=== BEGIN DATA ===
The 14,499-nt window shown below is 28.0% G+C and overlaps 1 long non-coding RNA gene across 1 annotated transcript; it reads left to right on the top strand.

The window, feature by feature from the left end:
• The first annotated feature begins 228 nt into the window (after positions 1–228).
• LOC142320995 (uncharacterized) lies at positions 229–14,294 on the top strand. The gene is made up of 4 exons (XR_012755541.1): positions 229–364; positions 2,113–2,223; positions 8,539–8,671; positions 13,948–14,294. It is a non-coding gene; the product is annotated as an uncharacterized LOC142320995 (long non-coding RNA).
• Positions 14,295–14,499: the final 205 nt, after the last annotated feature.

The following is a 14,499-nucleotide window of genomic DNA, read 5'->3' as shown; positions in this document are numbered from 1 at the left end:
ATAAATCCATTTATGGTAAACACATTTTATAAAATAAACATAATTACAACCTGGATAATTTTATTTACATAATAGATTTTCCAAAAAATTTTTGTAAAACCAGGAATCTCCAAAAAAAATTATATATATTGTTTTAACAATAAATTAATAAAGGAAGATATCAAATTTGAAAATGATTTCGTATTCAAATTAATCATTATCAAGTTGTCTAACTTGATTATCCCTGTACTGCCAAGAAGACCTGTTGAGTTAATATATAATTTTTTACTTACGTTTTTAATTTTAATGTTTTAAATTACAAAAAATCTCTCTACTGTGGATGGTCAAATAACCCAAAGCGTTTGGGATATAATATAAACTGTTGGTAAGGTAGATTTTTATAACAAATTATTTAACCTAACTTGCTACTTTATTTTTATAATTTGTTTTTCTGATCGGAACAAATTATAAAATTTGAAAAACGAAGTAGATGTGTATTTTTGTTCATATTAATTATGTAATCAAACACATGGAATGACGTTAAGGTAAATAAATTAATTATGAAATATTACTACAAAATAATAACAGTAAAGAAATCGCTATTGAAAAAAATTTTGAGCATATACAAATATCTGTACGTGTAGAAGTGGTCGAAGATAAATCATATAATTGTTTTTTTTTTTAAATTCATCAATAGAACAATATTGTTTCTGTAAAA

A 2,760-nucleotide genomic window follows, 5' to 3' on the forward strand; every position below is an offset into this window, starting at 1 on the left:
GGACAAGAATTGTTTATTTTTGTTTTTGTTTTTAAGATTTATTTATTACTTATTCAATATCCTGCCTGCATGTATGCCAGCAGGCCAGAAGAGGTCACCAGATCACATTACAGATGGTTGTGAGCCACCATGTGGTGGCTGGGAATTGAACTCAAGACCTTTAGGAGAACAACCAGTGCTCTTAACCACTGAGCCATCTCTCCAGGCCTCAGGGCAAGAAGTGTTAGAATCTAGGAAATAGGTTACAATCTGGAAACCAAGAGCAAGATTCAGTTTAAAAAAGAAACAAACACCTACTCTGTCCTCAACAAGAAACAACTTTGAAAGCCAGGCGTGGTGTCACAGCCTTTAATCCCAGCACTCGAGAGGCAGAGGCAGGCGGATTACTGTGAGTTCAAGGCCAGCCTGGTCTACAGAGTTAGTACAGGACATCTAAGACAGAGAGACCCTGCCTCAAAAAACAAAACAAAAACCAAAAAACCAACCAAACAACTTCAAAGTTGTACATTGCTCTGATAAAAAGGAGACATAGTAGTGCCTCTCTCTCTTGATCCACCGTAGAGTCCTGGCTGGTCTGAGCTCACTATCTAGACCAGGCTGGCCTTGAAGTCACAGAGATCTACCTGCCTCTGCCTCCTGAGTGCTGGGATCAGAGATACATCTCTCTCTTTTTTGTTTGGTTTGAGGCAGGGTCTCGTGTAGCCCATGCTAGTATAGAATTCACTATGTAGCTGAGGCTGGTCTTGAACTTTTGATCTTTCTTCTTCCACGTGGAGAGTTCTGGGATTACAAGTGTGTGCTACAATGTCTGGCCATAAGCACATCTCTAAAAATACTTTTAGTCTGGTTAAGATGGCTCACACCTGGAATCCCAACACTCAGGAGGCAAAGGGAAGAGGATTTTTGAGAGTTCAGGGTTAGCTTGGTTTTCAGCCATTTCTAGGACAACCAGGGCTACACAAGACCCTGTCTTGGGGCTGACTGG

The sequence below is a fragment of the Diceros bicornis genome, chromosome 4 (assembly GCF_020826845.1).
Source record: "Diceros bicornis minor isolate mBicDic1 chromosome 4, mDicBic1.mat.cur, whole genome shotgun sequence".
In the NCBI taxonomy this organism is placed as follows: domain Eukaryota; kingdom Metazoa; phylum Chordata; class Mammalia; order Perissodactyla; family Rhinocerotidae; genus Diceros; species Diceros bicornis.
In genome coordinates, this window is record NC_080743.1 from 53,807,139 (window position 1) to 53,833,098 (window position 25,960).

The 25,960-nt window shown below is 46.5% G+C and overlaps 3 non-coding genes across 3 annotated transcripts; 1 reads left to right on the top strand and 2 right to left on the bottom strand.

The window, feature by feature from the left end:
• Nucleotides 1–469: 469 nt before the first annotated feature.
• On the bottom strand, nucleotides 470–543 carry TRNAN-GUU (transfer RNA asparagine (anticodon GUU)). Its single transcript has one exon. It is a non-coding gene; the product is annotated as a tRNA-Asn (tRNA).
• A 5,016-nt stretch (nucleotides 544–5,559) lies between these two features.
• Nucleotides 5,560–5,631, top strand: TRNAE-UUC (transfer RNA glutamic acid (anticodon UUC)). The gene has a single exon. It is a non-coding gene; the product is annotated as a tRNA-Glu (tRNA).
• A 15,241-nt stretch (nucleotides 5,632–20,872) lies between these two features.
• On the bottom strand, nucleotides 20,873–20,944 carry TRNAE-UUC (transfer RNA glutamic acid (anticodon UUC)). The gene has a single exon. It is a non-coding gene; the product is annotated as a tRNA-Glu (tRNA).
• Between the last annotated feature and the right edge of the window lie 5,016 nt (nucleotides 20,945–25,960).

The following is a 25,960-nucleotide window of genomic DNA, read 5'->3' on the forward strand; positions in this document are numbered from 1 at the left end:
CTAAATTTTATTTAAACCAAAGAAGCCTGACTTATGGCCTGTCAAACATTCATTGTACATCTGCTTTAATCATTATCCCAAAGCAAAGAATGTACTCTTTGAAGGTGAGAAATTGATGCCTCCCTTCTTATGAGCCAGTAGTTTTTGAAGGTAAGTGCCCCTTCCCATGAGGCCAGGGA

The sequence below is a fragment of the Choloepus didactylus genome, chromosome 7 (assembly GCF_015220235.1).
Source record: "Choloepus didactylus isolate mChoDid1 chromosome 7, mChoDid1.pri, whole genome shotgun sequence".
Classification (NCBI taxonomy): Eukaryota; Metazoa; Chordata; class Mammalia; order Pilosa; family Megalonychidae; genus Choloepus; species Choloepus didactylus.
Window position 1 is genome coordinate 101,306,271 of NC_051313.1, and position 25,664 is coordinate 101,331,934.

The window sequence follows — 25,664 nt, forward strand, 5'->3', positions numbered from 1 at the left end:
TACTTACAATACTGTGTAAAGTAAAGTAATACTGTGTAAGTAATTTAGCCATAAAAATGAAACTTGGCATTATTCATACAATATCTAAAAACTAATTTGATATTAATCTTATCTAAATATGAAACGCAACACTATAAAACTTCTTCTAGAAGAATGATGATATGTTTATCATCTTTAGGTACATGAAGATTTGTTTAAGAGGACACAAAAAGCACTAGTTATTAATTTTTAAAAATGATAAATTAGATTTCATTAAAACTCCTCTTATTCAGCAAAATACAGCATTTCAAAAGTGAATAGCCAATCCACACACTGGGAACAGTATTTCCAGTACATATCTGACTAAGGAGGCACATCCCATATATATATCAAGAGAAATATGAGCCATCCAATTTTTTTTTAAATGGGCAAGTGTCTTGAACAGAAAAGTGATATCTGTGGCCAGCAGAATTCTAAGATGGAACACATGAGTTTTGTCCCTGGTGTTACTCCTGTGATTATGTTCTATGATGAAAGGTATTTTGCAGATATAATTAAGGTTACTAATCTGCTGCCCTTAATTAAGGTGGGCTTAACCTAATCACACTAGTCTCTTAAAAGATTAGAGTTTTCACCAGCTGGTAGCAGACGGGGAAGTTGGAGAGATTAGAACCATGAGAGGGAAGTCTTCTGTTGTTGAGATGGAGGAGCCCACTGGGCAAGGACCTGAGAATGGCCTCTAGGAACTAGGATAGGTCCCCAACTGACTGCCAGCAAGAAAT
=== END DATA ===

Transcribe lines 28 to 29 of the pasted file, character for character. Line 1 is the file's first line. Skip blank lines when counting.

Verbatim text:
Window position 1 is genome coordinate 101,306,271 of NC_051313.1, and position 25,664 is coordinate 101,331,934.

The window sequence follows — 25,664 nt, forward strand, 5'->3', positions numbered from 1 at the left end: